(Craig Kimbrel in his time with the Red Sox)
After they suffered yet another loss to the rival Yankees on Sunday night, the Red Sox made the announcement that they have parted ways with President of Baseball Operations Dave Dombrowski.
Dombrowski was notified of the club’s decision by Red Sox Principal Owner John Henry, Chairman Tom Werner, and President & CEO Sam Kennedy.
“Four years ago, we were faced with a critical decision about the direction of the franchise,” said Henry. “We were extraordinarily fortunate to be able to bring Dave in to lead baseball operations. With a World Series Championship and three consecutive American League East titles, he has cemented what was already a Hall of Fame career.”
This ends a four-year tenure at the helm for Dombrowski with the Red Sox, who named him president of baseball operations on August 18, 2015. He has worked in baseball for over 40 years, and is among a handful of executives who have constructed World Series winning teams in both the National and American Leagues.
“Dave will hold a special place in franchise history as a key architect of one of the greatest Red Sox teams ever assembled,” said Werner. “His willingness to make bold moves helped deliver our fourth World Series Championship in the 21st century.”
The Red Sox won the American League Eastern Division title in Dombrowski’s first two years (2016 and 2017), but lost both years in the Division Series.
In 2018, they broke through, winning a franchise-best 108 wins on their way to a World Championship, the franchise’s fourth in 15 seasons.
“Dave and I enjoyed a tremendous partnership these past four seasons,” said Kennedy. “His baseball acumen and relentless pursuit of winning produced a season that will long be remembered by all of us.”
In the aftermath of that historic season, it became clear that Dombrowski was not going to give a long-term contract to the team’s closer, Craig Kimbrel.
Though he struggled in the postseason, Kimbrel had 42 saves last season and 108 in his three years in Boston.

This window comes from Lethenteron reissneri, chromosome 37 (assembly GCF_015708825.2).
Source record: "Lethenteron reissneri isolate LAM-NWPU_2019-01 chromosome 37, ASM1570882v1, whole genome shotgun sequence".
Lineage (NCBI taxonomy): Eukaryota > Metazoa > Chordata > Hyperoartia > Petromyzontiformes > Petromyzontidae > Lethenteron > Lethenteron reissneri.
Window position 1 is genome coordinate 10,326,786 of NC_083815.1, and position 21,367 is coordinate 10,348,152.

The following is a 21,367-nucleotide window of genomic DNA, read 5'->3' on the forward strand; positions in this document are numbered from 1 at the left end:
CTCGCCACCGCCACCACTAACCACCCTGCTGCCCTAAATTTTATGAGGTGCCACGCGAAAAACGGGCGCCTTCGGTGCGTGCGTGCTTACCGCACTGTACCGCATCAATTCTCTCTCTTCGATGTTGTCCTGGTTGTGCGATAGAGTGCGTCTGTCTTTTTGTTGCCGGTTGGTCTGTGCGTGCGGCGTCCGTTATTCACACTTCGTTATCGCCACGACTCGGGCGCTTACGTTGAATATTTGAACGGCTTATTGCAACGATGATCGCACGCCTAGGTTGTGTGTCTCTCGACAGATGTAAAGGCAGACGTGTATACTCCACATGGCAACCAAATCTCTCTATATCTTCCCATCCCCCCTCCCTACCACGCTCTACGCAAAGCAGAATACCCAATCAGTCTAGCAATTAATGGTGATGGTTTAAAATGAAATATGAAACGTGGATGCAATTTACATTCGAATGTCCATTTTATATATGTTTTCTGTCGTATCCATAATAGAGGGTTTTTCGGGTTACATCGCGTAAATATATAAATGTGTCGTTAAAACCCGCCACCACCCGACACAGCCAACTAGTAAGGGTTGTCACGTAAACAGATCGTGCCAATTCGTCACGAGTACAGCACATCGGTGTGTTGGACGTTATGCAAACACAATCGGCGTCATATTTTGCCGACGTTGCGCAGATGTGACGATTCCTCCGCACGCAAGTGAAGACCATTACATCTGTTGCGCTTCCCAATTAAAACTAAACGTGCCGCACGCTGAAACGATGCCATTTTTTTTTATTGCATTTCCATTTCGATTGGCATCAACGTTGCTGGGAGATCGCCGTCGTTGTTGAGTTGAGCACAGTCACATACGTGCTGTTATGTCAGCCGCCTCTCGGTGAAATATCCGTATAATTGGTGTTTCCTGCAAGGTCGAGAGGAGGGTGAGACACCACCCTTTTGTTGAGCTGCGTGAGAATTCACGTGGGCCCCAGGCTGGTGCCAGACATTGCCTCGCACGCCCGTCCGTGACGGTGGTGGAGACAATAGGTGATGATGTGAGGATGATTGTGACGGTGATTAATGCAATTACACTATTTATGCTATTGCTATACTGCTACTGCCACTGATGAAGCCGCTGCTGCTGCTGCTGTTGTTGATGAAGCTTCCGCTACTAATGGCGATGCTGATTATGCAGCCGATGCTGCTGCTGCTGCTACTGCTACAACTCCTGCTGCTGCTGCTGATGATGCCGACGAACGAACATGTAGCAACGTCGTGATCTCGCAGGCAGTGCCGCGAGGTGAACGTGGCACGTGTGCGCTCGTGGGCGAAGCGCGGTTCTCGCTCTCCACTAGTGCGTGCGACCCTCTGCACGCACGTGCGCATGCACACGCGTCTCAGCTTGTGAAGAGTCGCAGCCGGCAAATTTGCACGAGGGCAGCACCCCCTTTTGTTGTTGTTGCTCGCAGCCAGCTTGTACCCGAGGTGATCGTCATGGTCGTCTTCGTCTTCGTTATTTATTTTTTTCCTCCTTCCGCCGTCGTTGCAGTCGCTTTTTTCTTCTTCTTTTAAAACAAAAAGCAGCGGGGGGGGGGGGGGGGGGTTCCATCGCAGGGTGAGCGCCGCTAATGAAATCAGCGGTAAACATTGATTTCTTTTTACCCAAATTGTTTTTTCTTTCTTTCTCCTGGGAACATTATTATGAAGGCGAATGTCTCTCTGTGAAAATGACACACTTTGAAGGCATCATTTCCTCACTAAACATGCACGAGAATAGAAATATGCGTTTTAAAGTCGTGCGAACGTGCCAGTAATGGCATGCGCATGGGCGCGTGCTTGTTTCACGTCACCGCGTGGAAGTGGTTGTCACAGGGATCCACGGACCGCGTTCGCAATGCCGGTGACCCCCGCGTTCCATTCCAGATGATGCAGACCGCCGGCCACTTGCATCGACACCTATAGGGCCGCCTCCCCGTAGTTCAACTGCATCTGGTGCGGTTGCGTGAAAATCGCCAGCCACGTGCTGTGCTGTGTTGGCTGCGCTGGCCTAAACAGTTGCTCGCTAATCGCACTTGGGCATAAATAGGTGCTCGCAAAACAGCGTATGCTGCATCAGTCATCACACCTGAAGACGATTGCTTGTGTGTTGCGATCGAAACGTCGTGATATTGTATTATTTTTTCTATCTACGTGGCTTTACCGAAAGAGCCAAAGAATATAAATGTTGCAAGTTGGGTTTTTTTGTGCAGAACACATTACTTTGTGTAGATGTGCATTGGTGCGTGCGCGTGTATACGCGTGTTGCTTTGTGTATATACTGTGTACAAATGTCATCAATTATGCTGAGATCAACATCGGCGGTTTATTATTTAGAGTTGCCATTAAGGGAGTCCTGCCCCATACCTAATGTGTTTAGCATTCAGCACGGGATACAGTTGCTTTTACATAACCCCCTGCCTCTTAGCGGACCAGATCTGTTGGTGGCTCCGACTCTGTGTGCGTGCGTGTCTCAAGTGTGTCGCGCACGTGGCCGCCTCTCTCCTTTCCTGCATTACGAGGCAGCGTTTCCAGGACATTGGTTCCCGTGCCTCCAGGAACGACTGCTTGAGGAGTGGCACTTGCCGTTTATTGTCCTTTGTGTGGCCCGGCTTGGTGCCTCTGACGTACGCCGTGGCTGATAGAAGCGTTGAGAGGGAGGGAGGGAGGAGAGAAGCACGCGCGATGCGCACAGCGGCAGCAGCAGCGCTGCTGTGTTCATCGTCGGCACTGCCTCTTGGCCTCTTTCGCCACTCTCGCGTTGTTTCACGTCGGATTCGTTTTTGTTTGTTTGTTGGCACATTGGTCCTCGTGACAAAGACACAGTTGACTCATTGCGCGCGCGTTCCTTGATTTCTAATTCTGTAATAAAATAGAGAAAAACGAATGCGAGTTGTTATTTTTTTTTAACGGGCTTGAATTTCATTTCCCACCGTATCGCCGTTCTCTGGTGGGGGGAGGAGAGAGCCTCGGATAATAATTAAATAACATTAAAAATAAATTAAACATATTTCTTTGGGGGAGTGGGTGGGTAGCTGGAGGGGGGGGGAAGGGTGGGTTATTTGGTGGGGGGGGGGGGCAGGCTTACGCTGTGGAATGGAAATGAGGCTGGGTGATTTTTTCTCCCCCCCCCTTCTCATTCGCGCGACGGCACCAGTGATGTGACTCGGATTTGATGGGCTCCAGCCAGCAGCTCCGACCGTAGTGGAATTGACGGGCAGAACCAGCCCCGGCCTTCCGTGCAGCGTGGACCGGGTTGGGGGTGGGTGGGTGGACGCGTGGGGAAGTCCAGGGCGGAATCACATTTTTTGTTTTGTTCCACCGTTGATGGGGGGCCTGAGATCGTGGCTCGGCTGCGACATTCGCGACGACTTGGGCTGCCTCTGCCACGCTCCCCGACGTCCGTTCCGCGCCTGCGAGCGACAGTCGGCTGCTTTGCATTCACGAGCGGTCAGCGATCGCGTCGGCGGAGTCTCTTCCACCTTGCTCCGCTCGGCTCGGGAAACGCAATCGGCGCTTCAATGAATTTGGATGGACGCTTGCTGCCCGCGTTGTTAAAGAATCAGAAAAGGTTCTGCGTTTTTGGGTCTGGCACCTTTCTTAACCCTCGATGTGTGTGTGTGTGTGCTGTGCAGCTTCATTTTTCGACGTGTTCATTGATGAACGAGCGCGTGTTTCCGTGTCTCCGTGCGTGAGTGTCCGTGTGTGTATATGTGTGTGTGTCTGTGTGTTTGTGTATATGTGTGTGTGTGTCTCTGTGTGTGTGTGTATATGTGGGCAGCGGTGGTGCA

This was the one move that doomed this season from the start, as the other options to close – Ryan Brasier, Matt Barnes, Brandon Workman – could not compare and Boston coughed up more games late than any other team in baseball.
Brasier started out as the closer, but it was clear he wasn’t up to the job, as he has pitched to a 5.55 ERA with just seven saves and a record of 2-4.
Barnes then took over the ninth, but he is only marginally better, with an ERA of 4.23, a record of 4-4 and four saves.
Workman became the closer in August after they threw in the towel on Nathan Eovaldi taking over the ninth inning instead of returning to the starting rotation after rehabbing an elbow injury.
In 64 games, Workman has a 2.14 ERA, and a record of 9-1 with 11 saves.
Other Dombrowski moves – such as the David Price signing, which has resulted in an up-and-down tenure in Boston and bringing back the often-injured Eovaldi after a sterling postseason run when he finally put it all together – can be debated many ways, but there is no debate that letting Kimbrel go was a colossal mistake.
However, this is consistent with how the Red Sox have operated after winning championships. They let their ace, Pedro Martinez, and reliable starter Derek Lowe, walk after the 2004 championship, and then fan favorite Johnny Damon walk to the Yankees a year later.
The thing is those moves did not cripple this team like losing Kimbrel did to this group, and how all the games they blew early put this team in a massive hole they could not dig out from under.
In a statement, the Red Sox announced that their search for the next baseball operations leader will begin immediately. During this process, the baseball operations department will be led by Assistant General Managers Brian O’Halloran, Eddie Romero and Zack Scott. In addition, Senior Vice President of Major and Minor League Operations Raquel Ferreira will take on an expanded role within the transition team.